Updated August 18, 2023

What Are Quantitative Easing and Quantitative Tightening?

Quantitative easing (QE) is a tool central banks around the world use to lower interest rates and effectively increase the money supply by purchasing securities. Quantitative tightening (QT), on the other hand, is the opposite action whereby government securities are allowed to mature without reinvestment or sold outright to reduce the size of central bank balance sheets. The U.S. Federal Reserve (the Fed) was engaged in QE for much of the period following the 2008 Great Financial Crisis (GFC), and it recently began unwinding its balance sheet through QT.

It’s not just a domestic monetary policy action - many major central banks worked alongside each other, though not officially in a coordinated effort, to stimulate the global economy during the GFC and later into the 2010s. Following the Covid pandemic, however, unexpected inflation caused the Fed to reverse course by way of QT. That can have significant impacts on broader markets and your portfolio.

The History of Quantitative Easing

QE generally adds assets to a central bank’s balance sheet through the purchase of both short-term and long-term securities from financial institutions. Types of assets include Treasury securities, mortgage-backed assets (MBS), and even corporate bonds and equities in some cases. A common misconception is that QE is like printing money, but the reality is the financial sector takes on new reserves while the Fed owns more bonds with QE. The stimulative growth measure is enacted during periods of low GDP growth and near-zero inflation. The first round of the Fed’s QE was announced in November 2008. The second round came just two years later. “QE 3” in 2011 and 2012 focused on lowering rates on the long end of the Treasury curve.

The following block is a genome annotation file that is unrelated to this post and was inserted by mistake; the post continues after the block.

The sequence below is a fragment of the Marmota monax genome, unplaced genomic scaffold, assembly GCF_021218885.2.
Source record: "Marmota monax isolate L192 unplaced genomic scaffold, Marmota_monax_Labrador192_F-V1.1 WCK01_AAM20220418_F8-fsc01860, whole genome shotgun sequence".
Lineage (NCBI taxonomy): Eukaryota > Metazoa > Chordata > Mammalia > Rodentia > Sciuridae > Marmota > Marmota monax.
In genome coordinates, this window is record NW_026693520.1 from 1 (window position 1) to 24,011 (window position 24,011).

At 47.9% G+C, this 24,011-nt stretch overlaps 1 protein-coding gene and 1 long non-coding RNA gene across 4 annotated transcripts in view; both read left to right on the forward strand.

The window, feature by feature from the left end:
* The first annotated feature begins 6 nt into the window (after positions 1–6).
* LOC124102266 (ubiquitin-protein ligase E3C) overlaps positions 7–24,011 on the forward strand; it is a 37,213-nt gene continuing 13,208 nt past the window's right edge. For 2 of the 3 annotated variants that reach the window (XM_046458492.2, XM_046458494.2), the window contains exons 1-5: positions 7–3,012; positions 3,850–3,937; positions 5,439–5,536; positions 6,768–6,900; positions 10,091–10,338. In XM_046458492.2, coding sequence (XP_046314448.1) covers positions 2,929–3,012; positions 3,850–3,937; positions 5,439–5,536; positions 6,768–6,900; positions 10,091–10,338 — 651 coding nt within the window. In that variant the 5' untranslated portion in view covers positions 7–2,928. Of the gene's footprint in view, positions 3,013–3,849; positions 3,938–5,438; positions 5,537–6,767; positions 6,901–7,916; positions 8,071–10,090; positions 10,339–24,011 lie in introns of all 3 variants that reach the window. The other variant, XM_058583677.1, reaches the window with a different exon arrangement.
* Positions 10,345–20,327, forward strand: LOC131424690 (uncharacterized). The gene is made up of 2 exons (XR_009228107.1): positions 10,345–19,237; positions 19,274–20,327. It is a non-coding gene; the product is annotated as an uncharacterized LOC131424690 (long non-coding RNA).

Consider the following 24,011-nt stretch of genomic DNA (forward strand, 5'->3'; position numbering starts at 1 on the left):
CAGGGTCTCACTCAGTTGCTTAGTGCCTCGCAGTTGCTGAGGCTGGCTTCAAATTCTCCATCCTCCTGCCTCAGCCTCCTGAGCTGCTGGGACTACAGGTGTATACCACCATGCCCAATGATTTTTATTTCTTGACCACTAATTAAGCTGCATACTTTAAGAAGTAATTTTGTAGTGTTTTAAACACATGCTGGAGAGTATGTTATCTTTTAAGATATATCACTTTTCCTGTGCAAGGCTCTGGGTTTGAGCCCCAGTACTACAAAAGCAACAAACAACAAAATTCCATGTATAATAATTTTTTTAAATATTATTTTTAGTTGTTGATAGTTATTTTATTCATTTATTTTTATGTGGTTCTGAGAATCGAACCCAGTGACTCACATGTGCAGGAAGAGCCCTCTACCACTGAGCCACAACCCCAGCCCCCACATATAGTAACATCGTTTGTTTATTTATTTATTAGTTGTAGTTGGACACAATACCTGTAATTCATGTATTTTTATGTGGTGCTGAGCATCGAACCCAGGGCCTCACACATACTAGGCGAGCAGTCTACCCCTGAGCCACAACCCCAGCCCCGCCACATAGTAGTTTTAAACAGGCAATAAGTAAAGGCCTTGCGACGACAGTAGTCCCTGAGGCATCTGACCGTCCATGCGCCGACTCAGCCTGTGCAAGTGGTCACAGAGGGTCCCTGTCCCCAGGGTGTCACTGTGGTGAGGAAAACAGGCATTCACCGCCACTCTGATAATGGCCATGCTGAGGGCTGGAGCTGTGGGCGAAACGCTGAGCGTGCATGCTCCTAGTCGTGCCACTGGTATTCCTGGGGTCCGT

To understand QE, it helps to revisit how financial markets behaved during and after the Great Recession. Deflation, and even a prolonged depression-like scenario, was on the table when bank after bank required bailouts or went bankrupt in 2008. Monetary policy stimulus was seen as a lever the Fed could pull to combat the dangers of deflation. While there were fiscal aid packages put through during that time by Congress, it was primarily monetary policy actions taken by the Federal Open Market Committee (FOMC) that did the heavy lifting. 

Ben Bernanke, Fed Chair at the time, swiftly took the Fed Funds target rate from above 5% in 2007 to near zero percent by late 2008. Lowering short-term interest rates helps to increase liquidity across the economy thereby freeing up capital to flow and avoiding freezes in the credit market. It can also work to lower the risk of a deflationary spiral. 

Following the GFC, the global economy was mired in a period of sluggish GDP growth and dangerously low inflation. Deflation is much more harmful than inflation since it can lead to a kind of death spiral for the economy in which demand just continues to sink as consumers anticipate lower and lower prices, thereby delaying purchases. Businesses, meanwhile, hold off on investments and hiring. Bernanke, a student and scholar of the Great Depression, recognized that risk. He continued QE during his tenure as the head of the U.S. central bank. 

Global threats were also ongoing during the 2010s. The European Debt Crisis of 2011 and 2012 brought about renewed fears of yet another global financial crisis. Following the Fed’s tapering program in 2013 to reduce QE came a slowdown in growth from late 2014 through early 2016 as a result of collapsing commodity prices. More QE was needed from policymakers at the European Central Bank (ECB) and Bank of Japan (BoJ). Those monetary authorities even took interest rates negative in an effort to spur growth.